Reflections from Iowa
Having been around SSI LEAD for 9 years (2 as a student, 4 as a volunteer, and 3 as staff), it’s always fascinating to see how someone else does it. Last year (2017) I was able to meet Nate Oppman of the THE FAMiLY LEADER (TFL) in Iowa who would be heading up LEAD out there. He had come out to observe Week 1 in Michigan. I also met Daniel Sunne and Ashley Baker from TFL in SSI Minnesota later that summer. As I interacted with them during the camps, I tried to think of all the little details that might slip through the cracks but can make a world of difference. After summer we began the process of gathering together all of our materials that might be useful to them and putting them together in a format that wasn’t immediately overwhelming. I’m not sure how well we accomplished that task, but we did our best.
Timelines were modified, documents edited, and every aspect of our program was scrutinized to make sure we understood why we did things a certain way so that we could pass on that information. In monthly conference calls we would go over the timeline and check in to see how they were doing. From the very beginning it was apparent that TFL had the manpower and resources necessary to pull off the forty-two-ton administration lift required. Speakers were lined up, chairs and lobbyists were recruited, bills were chosen, and the Iowa capitol was reserved. June came and I became absorbed in LEAD Michigan, barely having time to wonder how things were coming along with Iowa.
Finally Week 3 comes to a close and I start the debrief process for Michigan and then pack my bags for Iowa (making sure that my ukulele is safely stored for the long voyage). It’s exciting to meet the staff and volunteers who will be making sure the program has a successful first year. Staff orientation starts Saturday afternoon, and Nate introduces the team. Chaperones and ADCs are composed of TFL staff, those who know TFL staff (church members, former interns, and one mother), and one ADC who was too old to attend as a student. The team gels right away as we start our team icebreaker: playing the games we’ll be doing for Feats of Strength. I nearly had my first ROFL in our run-through of Blind Leading the Blind, a game where one blindfolded team member needs to accomplish a task, but the only person on the team who can talk doesn’t know what the task is. The rest of the team tries to convey the task through charades. My team was trying to convey “set the book down” to the team-member who could speak, but our actions were translated into “swipe the book across the table” and then “throw the book,” both of which the blind person executed with vigor, knocking nearly half the items off the table.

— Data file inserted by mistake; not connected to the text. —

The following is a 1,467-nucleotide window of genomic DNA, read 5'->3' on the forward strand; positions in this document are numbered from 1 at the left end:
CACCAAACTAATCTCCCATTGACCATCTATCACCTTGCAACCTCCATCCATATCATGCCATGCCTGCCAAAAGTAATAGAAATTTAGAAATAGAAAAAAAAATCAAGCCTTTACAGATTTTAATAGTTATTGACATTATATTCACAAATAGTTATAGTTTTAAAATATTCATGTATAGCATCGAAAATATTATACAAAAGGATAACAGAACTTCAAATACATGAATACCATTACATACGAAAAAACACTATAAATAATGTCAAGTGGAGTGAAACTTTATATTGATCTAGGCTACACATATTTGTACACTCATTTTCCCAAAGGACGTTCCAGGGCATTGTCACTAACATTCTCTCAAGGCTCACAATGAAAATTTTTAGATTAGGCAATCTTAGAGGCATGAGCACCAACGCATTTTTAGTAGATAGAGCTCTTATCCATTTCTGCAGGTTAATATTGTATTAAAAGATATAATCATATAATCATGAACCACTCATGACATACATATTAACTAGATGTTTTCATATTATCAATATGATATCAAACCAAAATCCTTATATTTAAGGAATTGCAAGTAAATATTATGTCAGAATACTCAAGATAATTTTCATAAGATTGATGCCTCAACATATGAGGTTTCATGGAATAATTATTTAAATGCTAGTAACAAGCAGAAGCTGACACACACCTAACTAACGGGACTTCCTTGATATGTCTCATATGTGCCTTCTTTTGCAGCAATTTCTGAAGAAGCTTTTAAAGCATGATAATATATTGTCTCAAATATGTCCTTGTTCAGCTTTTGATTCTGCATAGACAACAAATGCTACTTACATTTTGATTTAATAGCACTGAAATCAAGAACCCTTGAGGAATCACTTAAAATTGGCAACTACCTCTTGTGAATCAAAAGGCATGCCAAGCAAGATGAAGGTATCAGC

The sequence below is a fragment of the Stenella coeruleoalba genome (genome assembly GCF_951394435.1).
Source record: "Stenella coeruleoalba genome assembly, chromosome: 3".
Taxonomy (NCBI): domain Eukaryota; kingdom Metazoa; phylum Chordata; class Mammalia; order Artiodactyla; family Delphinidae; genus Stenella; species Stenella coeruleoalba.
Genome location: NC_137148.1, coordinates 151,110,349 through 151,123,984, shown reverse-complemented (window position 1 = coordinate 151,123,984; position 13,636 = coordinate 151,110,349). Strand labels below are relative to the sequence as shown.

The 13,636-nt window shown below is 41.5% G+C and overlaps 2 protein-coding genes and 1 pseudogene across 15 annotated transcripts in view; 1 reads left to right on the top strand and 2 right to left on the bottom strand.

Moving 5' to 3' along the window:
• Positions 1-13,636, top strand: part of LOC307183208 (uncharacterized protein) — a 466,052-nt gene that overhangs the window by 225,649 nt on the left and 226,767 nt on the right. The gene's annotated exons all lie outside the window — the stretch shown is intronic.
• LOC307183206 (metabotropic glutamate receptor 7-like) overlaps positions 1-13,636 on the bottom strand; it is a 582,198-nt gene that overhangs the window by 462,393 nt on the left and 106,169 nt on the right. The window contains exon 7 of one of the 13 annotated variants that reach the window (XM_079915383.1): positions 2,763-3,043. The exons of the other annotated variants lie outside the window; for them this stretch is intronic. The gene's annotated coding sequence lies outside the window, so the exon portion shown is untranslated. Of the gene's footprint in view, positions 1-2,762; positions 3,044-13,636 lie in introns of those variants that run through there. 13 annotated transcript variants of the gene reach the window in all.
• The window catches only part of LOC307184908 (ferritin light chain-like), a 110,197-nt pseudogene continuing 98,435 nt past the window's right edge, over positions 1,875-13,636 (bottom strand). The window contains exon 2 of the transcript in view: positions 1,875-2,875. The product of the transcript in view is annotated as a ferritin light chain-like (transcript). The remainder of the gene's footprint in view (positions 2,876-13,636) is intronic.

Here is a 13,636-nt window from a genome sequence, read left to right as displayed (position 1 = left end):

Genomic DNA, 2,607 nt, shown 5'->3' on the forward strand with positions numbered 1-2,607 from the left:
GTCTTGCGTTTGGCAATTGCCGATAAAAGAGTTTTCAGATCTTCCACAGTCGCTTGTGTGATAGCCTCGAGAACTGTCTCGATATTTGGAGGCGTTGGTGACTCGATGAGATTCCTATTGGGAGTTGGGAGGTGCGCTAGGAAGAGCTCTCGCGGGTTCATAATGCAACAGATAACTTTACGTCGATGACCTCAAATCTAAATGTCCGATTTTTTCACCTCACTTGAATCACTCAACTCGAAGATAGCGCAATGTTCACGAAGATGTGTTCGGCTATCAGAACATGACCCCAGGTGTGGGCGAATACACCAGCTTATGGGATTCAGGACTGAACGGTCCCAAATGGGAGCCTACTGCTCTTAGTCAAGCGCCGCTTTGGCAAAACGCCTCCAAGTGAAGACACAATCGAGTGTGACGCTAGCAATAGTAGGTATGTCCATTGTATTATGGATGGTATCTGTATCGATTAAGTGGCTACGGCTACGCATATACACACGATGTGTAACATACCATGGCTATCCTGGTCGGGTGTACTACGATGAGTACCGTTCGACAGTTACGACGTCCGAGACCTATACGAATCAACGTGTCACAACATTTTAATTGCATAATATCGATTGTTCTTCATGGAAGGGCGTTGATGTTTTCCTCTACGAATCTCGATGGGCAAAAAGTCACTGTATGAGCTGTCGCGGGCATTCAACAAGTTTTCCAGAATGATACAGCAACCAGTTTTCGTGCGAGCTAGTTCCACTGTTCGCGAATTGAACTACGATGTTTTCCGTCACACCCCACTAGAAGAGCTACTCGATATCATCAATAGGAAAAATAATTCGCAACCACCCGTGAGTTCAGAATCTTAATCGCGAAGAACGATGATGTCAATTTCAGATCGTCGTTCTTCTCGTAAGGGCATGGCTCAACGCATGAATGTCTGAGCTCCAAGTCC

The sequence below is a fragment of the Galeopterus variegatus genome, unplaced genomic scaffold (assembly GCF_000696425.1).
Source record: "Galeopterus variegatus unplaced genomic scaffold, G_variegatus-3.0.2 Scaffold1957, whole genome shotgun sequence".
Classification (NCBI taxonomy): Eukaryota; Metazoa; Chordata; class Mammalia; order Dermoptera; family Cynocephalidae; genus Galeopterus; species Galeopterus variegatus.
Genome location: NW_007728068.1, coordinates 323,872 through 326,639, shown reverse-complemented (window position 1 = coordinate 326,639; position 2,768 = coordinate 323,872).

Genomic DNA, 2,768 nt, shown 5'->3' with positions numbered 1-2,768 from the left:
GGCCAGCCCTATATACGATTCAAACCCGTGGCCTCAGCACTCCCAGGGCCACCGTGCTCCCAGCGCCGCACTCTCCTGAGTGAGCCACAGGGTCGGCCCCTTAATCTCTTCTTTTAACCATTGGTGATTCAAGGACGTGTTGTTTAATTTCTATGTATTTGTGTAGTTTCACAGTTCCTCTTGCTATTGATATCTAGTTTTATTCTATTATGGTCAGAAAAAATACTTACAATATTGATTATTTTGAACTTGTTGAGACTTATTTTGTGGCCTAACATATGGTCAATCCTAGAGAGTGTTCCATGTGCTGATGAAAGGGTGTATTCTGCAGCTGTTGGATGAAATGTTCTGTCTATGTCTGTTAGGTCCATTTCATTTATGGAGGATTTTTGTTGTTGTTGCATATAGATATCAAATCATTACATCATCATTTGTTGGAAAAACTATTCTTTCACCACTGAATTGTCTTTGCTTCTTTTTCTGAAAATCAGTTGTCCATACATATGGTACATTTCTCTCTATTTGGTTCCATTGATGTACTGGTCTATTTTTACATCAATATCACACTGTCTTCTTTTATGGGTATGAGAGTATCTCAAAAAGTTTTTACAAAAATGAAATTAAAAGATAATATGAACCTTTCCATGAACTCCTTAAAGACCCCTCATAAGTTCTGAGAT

We go through a mock caucus meeting, mock press conference, and mock committee meeting, and volunteers slowly develop a picture of what the program looks like. Ultimately though, the whole point of LEAD is to learn by doing, and there’s only so much that can be taught before the students come. Students arrive Sunday afternoon, check in, move into their dorms, and head to the Chapel for an icebreaker. Again I reflect on how everything is so different from Michigan, and yet the mission is the same: to pour into youth and train them up to be Ambassadors for God.
From caucus meetings to free time to devotions, I watched the students of LEAD Iowa struggle and learn and bond, just like they do in Michigan. Over the week I was able to see the staff’s months of hard work and preparation come together to provide a stellar program for the students. God was working through every detail to bring glory to Himself and bring others closer to Him. It was an honor and a joy to be a part of LEAD Iowa’s first year, and I cannot wait to see how God continues to work through them.
Aimee Chauvin is SSI's Director of Operations/Programs. She has been involved with SSI since 2010, attending twice as a student and four times as an ADC before joining the staff in 2016. Her passion lies in the acquisition of knowledge whether that means learning something herself or helping others learn.
Disclaimer: The views presented in this blog are those of the author(s) and do not necessarily represent the position of the Student Statesmanship Institute. SSI is a non-profit educational organization and provides this blog as a platform for those who have been involved in our program to engage and share thoughts related to current events, issues of the day, and personal experiences, but does not necessarily endorse the content therein.